Parmalat Finanziaria will seek significant damages from its founder and other former executives who are being investigated in Italy's biggest bankruptcy, a company lawyer said. A government-appointed administrator will seek damages that may rival the $10 billion already requested from Citigroup, one of the dairy's lenders, the lawyer said.

Former officials at Mitsubishi Motors pleaded not guilty to professional negligence in a fatal accident in which a wheel flew off a truck and crushed a pedestrian in Japan. The two men are charged with failing to take proper action when they should have known about the potential dangers of the defective wheel.


PepsiCo reported third-quarter profit of $1.36 billion, up from $1.01 billion in the same period last year. Revenue for the three months ended Sept. 4 was $7.26 billion, up from $6.83 billion in the same quarter last year. The company said it will take a fourth-quarter pretax charge of about $160 million for the closing of four Frito-Lay plants.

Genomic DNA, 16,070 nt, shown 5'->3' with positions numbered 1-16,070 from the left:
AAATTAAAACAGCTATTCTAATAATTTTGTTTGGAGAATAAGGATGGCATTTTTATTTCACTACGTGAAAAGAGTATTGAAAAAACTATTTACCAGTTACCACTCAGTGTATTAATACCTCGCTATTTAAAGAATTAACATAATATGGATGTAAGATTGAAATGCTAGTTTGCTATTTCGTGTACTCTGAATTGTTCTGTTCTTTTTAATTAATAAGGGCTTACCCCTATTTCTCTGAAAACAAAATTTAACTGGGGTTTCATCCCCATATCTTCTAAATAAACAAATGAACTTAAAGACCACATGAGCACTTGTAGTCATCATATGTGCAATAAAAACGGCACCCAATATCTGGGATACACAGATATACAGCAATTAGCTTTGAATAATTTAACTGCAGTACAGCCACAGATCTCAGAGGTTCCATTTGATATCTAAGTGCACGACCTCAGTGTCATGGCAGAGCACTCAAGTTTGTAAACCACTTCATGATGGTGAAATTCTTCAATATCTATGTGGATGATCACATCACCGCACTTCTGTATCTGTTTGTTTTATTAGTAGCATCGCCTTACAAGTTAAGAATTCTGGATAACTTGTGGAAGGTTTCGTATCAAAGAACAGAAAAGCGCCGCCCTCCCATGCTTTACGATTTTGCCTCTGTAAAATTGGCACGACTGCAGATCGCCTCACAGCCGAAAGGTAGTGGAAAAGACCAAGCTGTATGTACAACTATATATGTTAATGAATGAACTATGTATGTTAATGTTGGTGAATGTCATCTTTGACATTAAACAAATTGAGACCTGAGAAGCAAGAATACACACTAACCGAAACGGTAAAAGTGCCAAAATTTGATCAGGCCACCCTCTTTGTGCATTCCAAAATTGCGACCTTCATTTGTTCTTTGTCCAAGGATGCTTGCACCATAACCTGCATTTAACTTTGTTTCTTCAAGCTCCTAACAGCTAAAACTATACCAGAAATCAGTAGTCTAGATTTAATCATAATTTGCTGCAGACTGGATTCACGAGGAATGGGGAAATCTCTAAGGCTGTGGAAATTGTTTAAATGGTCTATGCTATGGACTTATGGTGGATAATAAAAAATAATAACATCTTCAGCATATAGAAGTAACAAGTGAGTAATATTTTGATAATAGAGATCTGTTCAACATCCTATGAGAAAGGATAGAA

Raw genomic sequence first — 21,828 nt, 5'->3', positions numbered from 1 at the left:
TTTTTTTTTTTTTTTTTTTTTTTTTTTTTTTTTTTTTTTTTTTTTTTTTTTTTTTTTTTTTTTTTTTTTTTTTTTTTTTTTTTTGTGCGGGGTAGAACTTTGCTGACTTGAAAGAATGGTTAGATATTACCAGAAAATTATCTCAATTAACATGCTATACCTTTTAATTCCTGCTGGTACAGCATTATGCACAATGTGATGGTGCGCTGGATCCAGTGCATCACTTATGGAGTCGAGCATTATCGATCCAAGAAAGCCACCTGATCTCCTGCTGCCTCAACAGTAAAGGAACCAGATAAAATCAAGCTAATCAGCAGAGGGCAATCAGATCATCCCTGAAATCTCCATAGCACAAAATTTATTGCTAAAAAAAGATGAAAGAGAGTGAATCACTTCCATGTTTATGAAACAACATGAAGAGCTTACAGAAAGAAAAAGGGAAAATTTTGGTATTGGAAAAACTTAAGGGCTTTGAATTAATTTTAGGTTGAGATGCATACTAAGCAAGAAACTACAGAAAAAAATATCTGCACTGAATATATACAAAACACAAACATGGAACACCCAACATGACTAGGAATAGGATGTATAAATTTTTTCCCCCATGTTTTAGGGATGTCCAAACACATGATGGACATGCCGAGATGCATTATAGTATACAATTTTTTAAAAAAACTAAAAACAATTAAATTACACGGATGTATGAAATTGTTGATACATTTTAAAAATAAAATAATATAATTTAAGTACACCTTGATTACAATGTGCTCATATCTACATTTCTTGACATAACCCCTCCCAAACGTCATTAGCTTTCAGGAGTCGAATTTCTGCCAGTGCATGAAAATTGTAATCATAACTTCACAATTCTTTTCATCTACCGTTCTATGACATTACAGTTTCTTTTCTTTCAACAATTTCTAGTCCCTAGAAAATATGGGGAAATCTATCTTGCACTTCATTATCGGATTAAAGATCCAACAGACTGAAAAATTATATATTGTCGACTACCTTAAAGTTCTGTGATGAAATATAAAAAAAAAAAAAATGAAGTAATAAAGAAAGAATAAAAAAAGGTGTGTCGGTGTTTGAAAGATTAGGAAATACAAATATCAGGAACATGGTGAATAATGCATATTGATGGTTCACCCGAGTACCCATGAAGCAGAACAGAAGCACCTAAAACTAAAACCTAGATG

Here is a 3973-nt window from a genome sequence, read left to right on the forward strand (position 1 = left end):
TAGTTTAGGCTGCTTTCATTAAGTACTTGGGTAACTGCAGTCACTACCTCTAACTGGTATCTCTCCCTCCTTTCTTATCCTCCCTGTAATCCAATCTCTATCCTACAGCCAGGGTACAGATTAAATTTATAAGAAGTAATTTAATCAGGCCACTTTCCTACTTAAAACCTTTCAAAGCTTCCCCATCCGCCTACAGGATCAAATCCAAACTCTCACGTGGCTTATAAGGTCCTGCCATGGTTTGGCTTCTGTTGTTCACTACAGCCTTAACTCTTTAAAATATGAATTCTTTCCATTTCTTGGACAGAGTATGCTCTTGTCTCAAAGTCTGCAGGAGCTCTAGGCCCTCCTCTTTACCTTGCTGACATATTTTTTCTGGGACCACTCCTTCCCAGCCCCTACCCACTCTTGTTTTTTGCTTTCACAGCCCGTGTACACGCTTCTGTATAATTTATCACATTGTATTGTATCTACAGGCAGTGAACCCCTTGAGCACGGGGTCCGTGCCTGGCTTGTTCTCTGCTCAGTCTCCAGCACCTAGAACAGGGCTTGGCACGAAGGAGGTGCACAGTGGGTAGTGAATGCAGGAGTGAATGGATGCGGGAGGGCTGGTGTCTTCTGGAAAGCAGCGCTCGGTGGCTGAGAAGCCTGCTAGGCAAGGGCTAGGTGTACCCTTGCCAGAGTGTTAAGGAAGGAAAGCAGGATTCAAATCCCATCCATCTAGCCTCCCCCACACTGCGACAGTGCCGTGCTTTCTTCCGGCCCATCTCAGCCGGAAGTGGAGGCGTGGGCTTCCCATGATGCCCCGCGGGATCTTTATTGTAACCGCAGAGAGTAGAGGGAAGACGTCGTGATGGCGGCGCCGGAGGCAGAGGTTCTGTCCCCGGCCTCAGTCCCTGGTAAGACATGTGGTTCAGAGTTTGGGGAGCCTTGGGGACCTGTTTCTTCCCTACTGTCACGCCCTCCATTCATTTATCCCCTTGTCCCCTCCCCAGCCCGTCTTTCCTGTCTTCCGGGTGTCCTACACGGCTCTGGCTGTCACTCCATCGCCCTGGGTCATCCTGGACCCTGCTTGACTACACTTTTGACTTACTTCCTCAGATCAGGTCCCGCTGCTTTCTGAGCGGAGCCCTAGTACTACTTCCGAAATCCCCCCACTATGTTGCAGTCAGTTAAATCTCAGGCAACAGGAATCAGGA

El Paso Corp., the country's largest natural-gas-pipeline company, said it lost $1.93 billion last year and that it restated its 2001 and 2002 financial results. The company also disclosed in an SEC filing that one of its divisions was subpoenaed for records related to the United Nations' Oil for Food Program.

Research in Motion, the Canadian maker of the BlackBerry handheld device, reported significantly higher second-quarter profit and increased sales. Earnings for the three months ended Aug. 28 were $70.6 million, up from $2.1 million in the same period last year. The results include an $18.3 million charge for litigation expenses. Sales were $310.2 million for the quarter, more than double the $125.7 million reported for the period in 2003.

Compiled from reports by the Associated Press, Bloomberg News, Dow Jones News Service and Washington Post staff writers.

General Mills is converting all its breakfast cereals to whole-grain this month. The Minneapolis company said the switch, which will affect 29 products that aren't already whole-grain, is designed to make it easier for consumers to eat healthful food. It follows a recommendation by a federal advisory panel to eat whole-grain products rather than refined grains to reduce the risk of heart disease and other conditions.